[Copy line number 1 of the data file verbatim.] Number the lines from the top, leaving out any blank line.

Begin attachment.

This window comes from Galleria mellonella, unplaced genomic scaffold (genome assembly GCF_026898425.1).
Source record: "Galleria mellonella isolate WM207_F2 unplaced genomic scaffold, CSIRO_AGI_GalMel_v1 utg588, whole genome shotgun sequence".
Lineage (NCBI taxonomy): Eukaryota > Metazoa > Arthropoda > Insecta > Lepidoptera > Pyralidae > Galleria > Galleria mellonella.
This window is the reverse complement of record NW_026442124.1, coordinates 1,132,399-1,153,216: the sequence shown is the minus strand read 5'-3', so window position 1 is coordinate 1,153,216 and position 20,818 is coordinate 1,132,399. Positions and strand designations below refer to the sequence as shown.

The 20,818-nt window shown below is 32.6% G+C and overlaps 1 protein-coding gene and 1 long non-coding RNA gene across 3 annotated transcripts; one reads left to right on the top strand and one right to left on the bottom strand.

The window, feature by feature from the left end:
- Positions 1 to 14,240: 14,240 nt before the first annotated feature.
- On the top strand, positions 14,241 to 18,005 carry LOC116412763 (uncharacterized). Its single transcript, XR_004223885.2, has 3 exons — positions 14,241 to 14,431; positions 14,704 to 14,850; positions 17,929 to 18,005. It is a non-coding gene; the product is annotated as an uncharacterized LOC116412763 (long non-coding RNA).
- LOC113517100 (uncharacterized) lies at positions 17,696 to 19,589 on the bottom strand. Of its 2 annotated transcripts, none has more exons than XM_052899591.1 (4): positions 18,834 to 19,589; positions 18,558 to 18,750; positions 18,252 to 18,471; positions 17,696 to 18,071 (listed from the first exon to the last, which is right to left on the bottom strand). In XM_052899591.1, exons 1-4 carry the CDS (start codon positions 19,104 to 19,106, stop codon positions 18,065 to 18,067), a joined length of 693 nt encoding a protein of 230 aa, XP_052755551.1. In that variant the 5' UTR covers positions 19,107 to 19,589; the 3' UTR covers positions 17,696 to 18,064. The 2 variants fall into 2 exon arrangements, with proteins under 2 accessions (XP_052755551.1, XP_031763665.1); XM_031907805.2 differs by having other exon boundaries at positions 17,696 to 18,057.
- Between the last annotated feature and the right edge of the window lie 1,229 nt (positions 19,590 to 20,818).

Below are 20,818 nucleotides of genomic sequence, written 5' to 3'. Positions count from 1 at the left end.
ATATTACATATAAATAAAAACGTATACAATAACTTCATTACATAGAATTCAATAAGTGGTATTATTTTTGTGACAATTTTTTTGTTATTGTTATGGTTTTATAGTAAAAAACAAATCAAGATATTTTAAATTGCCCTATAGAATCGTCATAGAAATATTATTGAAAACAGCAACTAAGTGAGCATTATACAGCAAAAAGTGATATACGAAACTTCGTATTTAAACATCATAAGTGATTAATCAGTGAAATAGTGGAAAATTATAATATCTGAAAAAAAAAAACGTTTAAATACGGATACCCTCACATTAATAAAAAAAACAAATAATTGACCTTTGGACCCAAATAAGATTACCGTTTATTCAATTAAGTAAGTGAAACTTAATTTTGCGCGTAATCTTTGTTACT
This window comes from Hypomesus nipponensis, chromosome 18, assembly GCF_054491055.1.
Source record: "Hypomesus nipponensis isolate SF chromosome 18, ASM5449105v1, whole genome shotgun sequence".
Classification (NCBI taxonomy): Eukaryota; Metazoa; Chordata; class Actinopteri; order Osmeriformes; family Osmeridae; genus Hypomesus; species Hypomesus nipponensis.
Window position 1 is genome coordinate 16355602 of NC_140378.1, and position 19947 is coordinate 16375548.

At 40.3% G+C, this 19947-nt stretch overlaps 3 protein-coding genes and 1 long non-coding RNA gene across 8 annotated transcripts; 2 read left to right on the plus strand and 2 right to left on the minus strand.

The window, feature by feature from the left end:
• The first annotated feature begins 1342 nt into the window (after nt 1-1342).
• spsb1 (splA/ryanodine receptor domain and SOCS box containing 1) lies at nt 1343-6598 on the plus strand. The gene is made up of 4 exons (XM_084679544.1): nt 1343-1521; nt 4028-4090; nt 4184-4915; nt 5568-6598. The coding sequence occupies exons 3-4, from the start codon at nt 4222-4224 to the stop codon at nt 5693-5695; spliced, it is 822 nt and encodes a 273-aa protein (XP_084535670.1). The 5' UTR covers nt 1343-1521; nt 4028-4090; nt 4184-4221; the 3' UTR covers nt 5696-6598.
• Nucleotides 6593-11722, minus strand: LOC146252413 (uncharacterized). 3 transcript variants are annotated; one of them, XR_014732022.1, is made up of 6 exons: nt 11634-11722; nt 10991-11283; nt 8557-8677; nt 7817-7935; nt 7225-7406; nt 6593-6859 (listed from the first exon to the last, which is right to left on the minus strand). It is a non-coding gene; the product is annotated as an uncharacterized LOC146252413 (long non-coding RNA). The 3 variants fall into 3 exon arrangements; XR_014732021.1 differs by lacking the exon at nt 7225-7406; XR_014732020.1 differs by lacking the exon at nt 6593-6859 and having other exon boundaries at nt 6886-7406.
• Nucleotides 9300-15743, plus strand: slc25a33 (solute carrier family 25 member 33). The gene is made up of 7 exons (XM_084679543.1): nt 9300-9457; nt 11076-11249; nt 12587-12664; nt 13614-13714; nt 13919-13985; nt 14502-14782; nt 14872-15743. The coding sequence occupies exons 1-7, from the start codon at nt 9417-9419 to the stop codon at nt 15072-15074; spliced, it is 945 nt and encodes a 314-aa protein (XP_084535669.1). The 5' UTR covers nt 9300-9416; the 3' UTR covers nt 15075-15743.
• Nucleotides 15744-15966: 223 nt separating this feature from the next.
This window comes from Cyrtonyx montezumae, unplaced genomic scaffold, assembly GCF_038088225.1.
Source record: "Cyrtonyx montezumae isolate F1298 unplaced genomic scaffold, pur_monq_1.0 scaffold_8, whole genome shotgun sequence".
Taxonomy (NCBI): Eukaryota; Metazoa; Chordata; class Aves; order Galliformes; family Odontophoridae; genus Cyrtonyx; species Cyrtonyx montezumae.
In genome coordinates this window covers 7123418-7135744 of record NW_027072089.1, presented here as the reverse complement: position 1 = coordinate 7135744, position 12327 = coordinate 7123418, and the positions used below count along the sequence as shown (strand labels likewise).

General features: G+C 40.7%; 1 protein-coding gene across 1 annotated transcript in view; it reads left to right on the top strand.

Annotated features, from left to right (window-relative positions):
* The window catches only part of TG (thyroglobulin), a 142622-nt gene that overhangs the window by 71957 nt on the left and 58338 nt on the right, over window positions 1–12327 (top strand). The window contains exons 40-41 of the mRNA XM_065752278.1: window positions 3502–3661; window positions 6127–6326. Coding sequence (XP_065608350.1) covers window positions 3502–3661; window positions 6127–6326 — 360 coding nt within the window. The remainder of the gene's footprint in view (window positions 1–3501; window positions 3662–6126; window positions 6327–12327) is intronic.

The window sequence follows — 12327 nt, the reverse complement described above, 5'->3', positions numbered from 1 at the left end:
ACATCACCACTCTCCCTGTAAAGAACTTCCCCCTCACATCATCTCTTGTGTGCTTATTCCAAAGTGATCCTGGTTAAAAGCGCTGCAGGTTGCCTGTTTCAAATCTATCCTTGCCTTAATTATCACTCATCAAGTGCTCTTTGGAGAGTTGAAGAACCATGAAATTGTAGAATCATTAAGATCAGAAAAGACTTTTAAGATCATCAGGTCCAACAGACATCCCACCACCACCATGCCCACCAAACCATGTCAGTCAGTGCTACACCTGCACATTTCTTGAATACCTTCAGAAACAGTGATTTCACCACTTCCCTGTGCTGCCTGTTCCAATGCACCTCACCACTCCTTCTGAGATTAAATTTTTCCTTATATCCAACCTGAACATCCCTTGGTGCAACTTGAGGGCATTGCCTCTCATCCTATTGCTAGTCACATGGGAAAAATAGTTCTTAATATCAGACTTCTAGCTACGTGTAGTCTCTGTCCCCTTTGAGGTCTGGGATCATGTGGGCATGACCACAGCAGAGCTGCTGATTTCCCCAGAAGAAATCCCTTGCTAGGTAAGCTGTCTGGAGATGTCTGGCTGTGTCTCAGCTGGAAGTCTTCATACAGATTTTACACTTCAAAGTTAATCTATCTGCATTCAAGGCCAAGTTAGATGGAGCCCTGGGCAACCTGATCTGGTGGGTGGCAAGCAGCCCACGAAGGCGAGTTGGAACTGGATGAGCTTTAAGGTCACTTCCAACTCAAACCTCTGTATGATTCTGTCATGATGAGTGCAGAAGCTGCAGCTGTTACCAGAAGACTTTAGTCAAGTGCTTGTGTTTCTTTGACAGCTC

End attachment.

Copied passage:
This window comes from Galleria mellonella, unplaced genomic scaffold (genome assembly GCF_026898425.1).